Blog posts, it appears, have been rather thin on the ground for the past 18 month or more. Sometimes the routine happenings of everyday life seem to take over, leaving little or no time for being creative in any sense.
Not "being able" to be creative then leads to the problem of not "feeling" creative when the opportunity does arise and I'm able to get out with my camera.
Towards the end of last year, I made the decision to get another camera with the thought that it might spark my interest and get me out and photographing more regularly. Rather than rush into buying something similar to what I already had, I started to look at what other types of cameras were available, whether they could do anything differently or better than the Canon 5Dmk3 that I already had. The choice of cameras available was mind boggling.
It was while visiting DigitalSplash in Liverpool in October last year that I finally got my hands onto something brand new to the photographic world:
A mirrorless camera.
But not any old mirrorless camera, a medium format mirrorless system. It was different to anything I'd used before, but it felt great to hold in the hand, seemed simple to use, had fantastic image quality. Could this be the way to go?
I wandered around looking at all the other equipment on offer, but I kept being drawn back to this one camera. After much deliberation, not to mention a few phone calls, I decided to take the plunge and place an order.
It took three months to arrive, newly released, a Hasselblad X1D 50C. Three months of reading all the pre-release information on how fantastic it all was going to be, and when it did come I couldn't wait to get out and try it for myself.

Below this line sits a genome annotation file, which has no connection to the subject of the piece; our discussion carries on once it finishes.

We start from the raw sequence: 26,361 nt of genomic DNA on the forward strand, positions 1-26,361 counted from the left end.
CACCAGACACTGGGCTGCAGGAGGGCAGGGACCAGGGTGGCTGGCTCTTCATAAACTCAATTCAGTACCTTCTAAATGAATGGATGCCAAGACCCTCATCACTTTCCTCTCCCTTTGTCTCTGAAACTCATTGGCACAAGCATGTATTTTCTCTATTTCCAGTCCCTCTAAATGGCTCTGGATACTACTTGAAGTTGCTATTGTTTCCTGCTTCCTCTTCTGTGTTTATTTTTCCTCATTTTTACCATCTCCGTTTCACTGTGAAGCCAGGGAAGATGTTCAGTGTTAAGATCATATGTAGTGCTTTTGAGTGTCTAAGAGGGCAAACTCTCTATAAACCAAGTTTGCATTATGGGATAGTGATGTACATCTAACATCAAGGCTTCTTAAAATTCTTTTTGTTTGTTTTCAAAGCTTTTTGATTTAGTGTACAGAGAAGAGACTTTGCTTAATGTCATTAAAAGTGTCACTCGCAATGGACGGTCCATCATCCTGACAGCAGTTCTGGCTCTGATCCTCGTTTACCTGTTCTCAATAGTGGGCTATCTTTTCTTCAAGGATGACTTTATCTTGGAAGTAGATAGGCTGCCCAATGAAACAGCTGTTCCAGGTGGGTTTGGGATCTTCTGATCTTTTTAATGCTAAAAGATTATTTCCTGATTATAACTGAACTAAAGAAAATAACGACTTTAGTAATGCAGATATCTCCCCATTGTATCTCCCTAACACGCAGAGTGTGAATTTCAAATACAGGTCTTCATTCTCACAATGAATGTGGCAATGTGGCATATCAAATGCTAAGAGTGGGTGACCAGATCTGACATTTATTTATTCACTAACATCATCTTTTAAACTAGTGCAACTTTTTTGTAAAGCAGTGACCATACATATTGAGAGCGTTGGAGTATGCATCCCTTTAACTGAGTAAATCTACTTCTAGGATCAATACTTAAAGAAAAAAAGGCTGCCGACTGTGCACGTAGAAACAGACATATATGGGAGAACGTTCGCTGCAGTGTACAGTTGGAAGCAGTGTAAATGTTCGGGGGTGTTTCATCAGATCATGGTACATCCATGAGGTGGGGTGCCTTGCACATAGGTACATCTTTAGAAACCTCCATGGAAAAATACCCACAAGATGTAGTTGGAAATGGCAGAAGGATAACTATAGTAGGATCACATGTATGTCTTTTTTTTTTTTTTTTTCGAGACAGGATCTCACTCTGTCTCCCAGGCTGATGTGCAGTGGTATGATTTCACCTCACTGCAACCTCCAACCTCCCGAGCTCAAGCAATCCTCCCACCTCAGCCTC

After the first few days my impression was, "What on earth have I done"? I felt a bit the same way when I changed from being a Windows PC user to an Apple Mac user.
I seemed to struggle with the live view mode, struggled with the view finder, seemed to struggle with everything. It was so different to anything I had used before. I found it incredibly frustrating, disappointing even. The camera frequently flagged up card errors, or software errors and needed to be switched off and on again.
I felt like I had made one very expensive mistake.
Errors apart, one of the things I found most different, apart from the user interface, was the depth of field. Compared to a full frame SLR the depth of field was much shallower for any given aperture, all to do with the size of the sensor. Things which seemed second nature before seemed no longer to apply to the Hasselblad. I think I was a little 'scared' of it also, if that is the correct term, but I persevered. I deliberately left my other camera behind and just concentrated on trying to get to grips with this new machine.
Eventually, things started to improve, the camera firmware was updated adding some nice features that were lacking on its initial release. I discovered that the SD cards I was using in the camera, some I already had, were not compatible. I found myself spending less time wrestling with the camera and more time concentrating on the photographs.
Now finally, six months or so on, I'm starting to feel more comfortable with Hasselblad, I'm no longer scared of it, it is just another camera, just different to any camera I have used before, and different in the technical quality of the images it is capable of producing. They are stunning. The optical quality is amazing as is the 14 stops of dynamic range. I have got used to having an electric view finder not an optical one, used to the way the camera controls work, used to getting it set up so I can create the sort of images I'm after. Hasselblad has continued to work on the firmware which has so far managed to alleviate some of the software bugs.
It will never fully replace my Canon DSLR, but is an addition to my photographic arsenal and I look forward to sharing some photos I've taken with it.